Once the elections were over and a new government was sworn in under Mr. Dudley Senanayake, I eagerly looked forward to settling down in my job and making the maximum possible contribution in the areas of work entrusted to me although I never had Colombo in mind when I got interested in spending a few years in provincial administration.

It therefore came as a rude shock when I came to know that, without any prior intimation to me, a decision had been made to appoint me as Director of Information in the new Ministry of State under Mr. J.R.Jayewardene. This job did not appeal to me as it was not the type of experience or work I was looking for – at least not at that stage in my career, though it looked outwardly attractive.

When I made inquiries from the relevant officials I found that the appointment was a fait accompli and that it had already been approved by the Minister, and that nothing could be done about it at that stage. I found that I had been recommended for the job by Vincent Panditha, the new Director-General of Broadcasting and Information. Panditha was my school-mate at Mahinda College in Galle and a few years my senior both at school and in the Ceylon Civil Service.

When I got in touch with him and showed my displeasure for not having asked me before putting up my name, he was both surprised and apologetic. However, I found that there was no choice but accept the inevitable. The Information Department and Radio Ceylon had been brought together under the new dispensation and the Information Department had been physically shifted to the Radio Ceylon premises at Torrington Square (presently Independence Square), and I quickly got going with the work in hand.

One of the first things JR did after taking up duties as Minister of State was to appoint a Commission under the chairmanship of Mr. H.A.J. Hulugalle, one-time Ambassador to Italy and Greece, and well-known journalist of days gone by, to review the entire field of broadcasting and information and make suitable recommendations. One of its terms of reference was on the subject of television which had not yet come to Sri Lanka. As providence had decreed, I found myself appointed as Secretary of this Commission, in addition to my duties as Director of Information.

Once public sittings had concluded, the Chairman told me that the Minister was very keen to introduce television and had expressed a desire to have the Commission report in his hands as early as possible. This task naturally fell fairly and squarely on the shoulders of the two of us, and the demands of my substantive job stood in the way of my giving as much time as the task required.

This compelled the Chairman (with my blessings, of course) to make a request to the Minister that I be released from the Information Department to devote my full-time for work of the Commission. The Minister readily agreed to the request and Mr. Hulugalle and I worked round the clock and submitted the report in double quick time.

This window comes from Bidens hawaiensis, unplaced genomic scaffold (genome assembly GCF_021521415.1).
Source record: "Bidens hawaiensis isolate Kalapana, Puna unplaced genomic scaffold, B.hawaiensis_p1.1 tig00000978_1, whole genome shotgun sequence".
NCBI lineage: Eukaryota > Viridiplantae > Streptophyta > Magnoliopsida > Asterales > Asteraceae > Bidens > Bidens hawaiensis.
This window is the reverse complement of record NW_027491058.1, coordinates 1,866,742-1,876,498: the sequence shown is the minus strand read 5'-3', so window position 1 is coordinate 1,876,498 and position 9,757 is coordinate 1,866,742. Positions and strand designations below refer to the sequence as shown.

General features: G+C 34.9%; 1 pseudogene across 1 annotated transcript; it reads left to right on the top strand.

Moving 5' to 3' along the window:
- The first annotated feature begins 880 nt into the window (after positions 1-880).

I then found myself as one of the two Deputy Commissioners in the Department of Agrarian Services to which I had been attached to for a short period during my cadetship in the Civil Service.



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Is it impossible to have hope?

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So, a woman has lost again to a man. I refer here to Matale District SJB MP Rohini Kaviratne having to concede her bid for Deputy Speaker of Parliament to some bod of the Pohottu Party, who, sad to say makes only a negative impression on Cass. Conversely, Kaviratne looks competent, capable, trustworthy, able to communicate and command, and most importantly speaks and conducts herself well balanced. So different from most of the MPs, particularly of the government side, who lack education, and in appearance and behaviour – decency. Please, take my word for the fact that I am not a party person. What I want in our representatives is education and decorum. And they should at least once in a while use their own heads and make decisions that are good for the country and not follow the leader through sheep like, sycophantic obedience. Of course, even more than this is self interest that prompts the way they act and decisions are taken, especially at voting times.

Rohini Kaviratne made a bold statement when, as Wednesday’s The Island noted, she told Parliament “the government was neither run by the President nor the Prime Minister but by a ‘crow.’” Utterly damning statement but totally believable. Deviousness as well as self-preservation is what motives action among most at the cost of even the entire country. And, of course, we know who the crow is – kaputu kak kak. Cass lacks words to express the contempt she feels for the black human kaputa, now apparently leading the family of kaputas. Why oh why does he not depart to his luxury nest in the US of A? No, he and his kith are the manifestation of Kuveni’s curse on the island. Strong condemnation, but justified.

You know Cass had a bold kaputa – the avian kind – coming to her balcony in front of her bedroom and cawing away this morning. Normally, she takes no notice, having developed sympathetic companionship towards these black birds as fellow creatures, after reading Elmo Jayawardena’s Kakiyan. She felt sorry for the crow who cawed to her because his name has been taken to epithet a politico who landed the entire country in such a mess. And he is bold enough to attend Parliament. Bravado in the face of detestation by the majority of Sri Lankans! Cass did not watch afternoon TV news but was told father and son, and probably elder brother and his son attended Parliamentary sessions today – Wednesday May 18. May their tribe decrease is the common prayer; may curses rain on them. Cass recognises the gravity of what she says, but reiterates it all.

I am sure Nihal Seneviratne, who recently and in 2019, shared with us readers his experiences in Parliament, moaned the fact that our legislature always lacked enough women representation. Now, he must be extra disappointed that political allegiance to a party deprived Sri Lanka of the chance of bringing to the forefront a capable woman. Women usually do better than men, judging by instances worldwide that show they are more honest and committed to country and society. The two examples of Heads of Government in our country were far from totally dedicated and commitment to country. But the first head did show allegiance to Ceylon/Sri Lanka in fair measure.